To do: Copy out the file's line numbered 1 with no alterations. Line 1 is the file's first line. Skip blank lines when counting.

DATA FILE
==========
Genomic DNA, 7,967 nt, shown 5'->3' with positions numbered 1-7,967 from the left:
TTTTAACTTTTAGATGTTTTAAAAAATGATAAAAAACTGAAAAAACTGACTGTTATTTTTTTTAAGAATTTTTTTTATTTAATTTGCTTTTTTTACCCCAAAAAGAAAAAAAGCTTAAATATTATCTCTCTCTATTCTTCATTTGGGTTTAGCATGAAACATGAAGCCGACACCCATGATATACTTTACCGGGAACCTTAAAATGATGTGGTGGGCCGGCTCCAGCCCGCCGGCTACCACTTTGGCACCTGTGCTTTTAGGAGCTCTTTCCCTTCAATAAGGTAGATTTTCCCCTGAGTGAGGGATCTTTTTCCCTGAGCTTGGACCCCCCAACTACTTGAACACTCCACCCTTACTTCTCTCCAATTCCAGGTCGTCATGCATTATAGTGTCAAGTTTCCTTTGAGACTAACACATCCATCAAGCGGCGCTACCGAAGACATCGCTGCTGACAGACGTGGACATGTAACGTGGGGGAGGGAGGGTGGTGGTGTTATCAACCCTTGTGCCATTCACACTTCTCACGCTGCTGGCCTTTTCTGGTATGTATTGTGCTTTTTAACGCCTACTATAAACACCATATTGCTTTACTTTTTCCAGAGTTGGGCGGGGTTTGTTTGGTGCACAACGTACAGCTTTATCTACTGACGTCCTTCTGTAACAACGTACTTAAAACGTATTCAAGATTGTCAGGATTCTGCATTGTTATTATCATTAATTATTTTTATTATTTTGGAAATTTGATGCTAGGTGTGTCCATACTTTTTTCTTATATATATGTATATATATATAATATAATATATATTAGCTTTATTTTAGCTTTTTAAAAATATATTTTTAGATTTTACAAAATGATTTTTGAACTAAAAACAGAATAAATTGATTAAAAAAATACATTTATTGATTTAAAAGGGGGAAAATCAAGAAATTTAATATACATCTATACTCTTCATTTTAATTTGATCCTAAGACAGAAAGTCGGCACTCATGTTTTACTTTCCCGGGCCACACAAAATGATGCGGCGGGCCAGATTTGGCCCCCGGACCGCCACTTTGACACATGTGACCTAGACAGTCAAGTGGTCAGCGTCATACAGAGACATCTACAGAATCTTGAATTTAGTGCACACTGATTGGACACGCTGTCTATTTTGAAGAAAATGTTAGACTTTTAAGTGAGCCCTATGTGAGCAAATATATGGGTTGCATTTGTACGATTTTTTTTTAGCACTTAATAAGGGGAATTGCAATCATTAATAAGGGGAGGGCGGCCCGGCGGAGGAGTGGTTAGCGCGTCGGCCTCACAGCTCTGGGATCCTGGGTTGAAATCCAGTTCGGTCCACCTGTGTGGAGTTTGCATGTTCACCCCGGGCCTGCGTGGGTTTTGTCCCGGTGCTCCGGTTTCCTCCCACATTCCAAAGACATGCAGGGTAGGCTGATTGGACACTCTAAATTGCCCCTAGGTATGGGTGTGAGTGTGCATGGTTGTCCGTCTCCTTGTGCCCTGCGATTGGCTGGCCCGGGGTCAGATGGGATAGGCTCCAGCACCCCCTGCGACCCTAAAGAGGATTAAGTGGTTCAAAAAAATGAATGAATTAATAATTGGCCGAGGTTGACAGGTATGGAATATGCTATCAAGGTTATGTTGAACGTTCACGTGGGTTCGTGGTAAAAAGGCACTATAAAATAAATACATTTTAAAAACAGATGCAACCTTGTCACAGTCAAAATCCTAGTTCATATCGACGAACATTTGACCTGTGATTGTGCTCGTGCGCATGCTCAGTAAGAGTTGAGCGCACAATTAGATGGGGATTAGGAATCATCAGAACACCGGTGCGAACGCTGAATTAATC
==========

Genomic DNA, 7,967 nt, shown 5'->3' with positions numbered 1-7,967 from the left: